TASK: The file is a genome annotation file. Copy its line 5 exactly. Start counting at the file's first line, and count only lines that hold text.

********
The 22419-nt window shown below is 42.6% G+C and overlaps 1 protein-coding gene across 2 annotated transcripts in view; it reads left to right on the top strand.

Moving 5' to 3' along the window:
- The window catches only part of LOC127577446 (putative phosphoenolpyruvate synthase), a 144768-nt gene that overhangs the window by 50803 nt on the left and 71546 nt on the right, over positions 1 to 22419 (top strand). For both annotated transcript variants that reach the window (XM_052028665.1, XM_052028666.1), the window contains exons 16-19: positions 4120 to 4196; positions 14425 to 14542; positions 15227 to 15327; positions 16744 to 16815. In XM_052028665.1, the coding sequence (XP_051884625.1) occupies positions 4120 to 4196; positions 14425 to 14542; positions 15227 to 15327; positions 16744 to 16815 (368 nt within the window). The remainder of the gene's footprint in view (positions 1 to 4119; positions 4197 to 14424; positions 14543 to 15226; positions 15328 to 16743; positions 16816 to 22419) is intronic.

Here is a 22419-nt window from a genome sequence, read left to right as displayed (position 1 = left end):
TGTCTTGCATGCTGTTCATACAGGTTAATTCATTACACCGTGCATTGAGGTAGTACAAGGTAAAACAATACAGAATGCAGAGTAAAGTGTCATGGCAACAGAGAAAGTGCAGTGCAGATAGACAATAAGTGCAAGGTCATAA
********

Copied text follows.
TGTCTTGCATGCTGTTCATACAGGTTAATTCATTACACCGTGCATTGAGGTAGTACAAGGTAAAACAATACAGAATGCAGAGTAAAGTGTCATGGCAACAGAGAAAGTGCAGTGCAGATAGACAATAAGTGCAAGGTCATAA